SteveBrickNJ

Well-Known Member
Original Poster
Understood, just giving you the financial perspective. And yes, auto maintenance gets more expensive as a car gets older but usually in those later years it is fully paid off so those expenses are still significantly less annual outlay than new payments.
Thank you for your perspective. It IS something I need to consider. ;)
 

Master Yoda

Pro Star Wars geek.
Premium Member
It’s not about down payments and monthly payments, it’s about total cost of ownership. Always stay focused on net cash.

Take your expected time of ownership and add up all the costs (lease payments or loan payments, down payments, trade ins, etc), take into account the potential resell value when you expect to sell it, and compare the options.

From a strictly financial standpoint, generally speaking buying a slightly used car with either cash or a zero/low interest loan will be the best financial option. Longer ownership is also better.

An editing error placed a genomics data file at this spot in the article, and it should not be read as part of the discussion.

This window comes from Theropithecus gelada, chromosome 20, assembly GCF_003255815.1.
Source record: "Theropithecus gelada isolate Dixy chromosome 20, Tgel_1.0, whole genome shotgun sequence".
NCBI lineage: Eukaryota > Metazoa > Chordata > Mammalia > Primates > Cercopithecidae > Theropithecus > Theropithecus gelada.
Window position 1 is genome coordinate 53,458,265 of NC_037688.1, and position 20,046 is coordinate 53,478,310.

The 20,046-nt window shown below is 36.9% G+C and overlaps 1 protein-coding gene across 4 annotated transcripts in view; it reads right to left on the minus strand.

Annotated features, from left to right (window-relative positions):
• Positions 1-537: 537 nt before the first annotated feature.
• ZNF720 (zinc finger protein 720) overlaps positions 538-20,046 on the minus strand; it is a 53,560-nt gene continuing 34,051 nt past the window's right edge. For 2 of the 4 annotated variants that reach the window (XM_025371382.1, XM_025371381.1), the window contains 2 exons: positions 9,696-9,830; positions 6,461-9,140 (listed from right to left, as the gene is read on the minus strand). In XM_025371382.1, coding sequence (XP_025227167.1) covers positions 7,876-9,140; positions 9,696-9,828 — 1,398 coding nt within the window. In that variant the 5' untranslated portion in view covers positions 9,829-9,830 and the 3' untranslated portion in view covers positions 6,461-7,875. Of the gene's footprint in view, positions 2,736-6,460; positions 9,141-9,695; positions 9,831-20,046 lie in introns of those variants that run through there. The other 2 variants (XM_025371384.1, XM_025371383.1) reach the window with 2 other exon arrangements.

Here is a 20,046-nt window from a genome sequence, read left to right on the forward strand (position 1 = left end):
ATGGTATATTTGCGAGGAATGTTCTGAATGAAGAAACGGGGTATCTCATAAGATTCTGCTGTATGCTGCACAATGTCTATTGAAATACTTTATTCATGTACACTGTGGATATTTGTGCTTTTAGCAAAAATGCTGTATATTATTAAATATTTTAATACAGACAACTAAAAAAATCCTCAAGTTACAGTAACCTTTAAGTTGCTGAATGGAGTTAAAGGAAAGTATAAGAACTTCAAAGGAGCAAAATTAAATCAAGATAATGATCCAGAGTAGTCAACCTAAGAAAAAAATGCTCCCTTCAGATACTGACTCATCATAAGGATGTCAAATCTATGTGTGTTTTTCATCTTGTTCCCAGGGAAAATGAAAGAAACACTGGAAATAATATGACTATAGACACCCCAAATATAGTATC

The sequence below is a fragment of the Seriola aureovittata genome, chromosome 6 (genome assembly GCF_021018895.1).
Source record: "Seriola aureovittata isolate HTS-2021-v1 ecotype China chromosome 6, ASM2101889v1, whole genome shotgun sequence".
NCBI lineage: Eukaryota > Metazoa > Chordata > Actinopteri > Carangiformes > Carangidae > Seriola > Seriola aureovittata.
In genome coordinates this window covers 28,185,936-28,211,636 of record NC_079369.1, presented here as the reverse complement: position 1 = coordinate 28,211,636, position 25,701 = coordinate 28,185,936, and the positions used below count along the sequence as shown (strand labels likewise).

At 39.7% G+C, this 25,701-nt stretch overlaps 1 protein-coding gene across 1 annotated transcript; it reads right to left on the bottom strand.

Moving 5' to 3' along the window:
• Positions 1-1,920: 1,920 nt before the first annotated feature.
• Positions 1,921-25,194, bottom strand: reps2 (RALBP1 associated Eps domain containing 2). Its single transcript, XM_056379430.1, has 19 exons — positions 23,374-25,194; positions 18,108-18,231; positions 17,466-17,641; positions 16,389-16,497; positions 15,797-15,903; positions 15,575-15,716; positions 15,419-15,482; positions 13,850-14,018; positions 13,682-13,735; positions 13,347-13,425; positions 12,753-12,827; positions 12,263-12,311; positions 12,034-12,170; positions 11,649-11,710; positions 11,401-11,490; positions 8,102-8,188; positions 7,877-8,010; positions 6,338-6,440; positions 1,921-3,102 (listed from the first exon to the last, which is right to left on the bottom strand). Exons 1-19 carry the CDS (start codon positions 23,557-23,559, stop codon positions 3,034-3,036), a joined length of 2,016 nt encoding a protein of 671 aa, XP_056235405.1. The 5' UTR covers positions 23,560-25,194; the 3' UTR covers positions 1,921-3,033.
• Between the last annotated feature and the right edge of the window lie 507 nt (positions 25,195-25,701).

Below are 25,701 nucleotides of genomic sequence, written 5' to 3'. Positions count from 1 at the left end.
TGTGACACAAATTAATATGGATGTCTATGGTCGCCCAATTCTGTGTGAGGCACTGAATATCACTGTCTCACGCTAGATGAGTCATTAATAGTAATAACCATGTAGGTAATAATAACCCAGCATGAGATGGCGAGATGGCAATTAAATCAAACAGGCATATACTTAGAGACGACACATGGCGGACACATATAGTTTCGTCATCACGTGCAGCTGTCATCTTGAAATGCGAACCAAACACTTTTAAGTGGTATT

Leasing is generally for people who want to drive new cars every couple of years, but are not great financial programs.
This^^^

The only way I have seen leasing to work out as a financial benefit is if you must have a new car every 2-3 years and don't drive much. The only reason a lease works out better for you in that situation is due to the steep depreciation you face when trading in a 2-3 year old car. It is the lesser of 2 evils at that point. Even then, many people often take a bath with a lease if they go over mileage.

This is what happened with me on my one lease experience. I leased a Firebird with the plans to upgrade to a WS6 Ram Air TA. I went over milage and got clubbed like a baby seal for it.

If you can keep a car for 5 years or longer, buying tends to be a better value. Ideally, the best way to get the most out of a car is to maintain it and keep it for 10 years or more. Every year you keep a paid-off car saves you about 4-6 grand or more. If you can be disciplined and keep putting your previous payment into savings you can often buy your next car with cash in only a few years.

When it comes to buying a car, the used vs new is not as cut and dry as it used to be. Buying a 1 year old or less used car use to be a sure thing, but that is no longer the case especially when you are financing. Many car manufacturers offer 2% or less financing on a new car. Used car financing tends to start around 4% which will make any savings evaporate quite quickly. You always need to look at the total price of the loan. I ran into many cases where buying new was less expensive overall than a 2 year old car.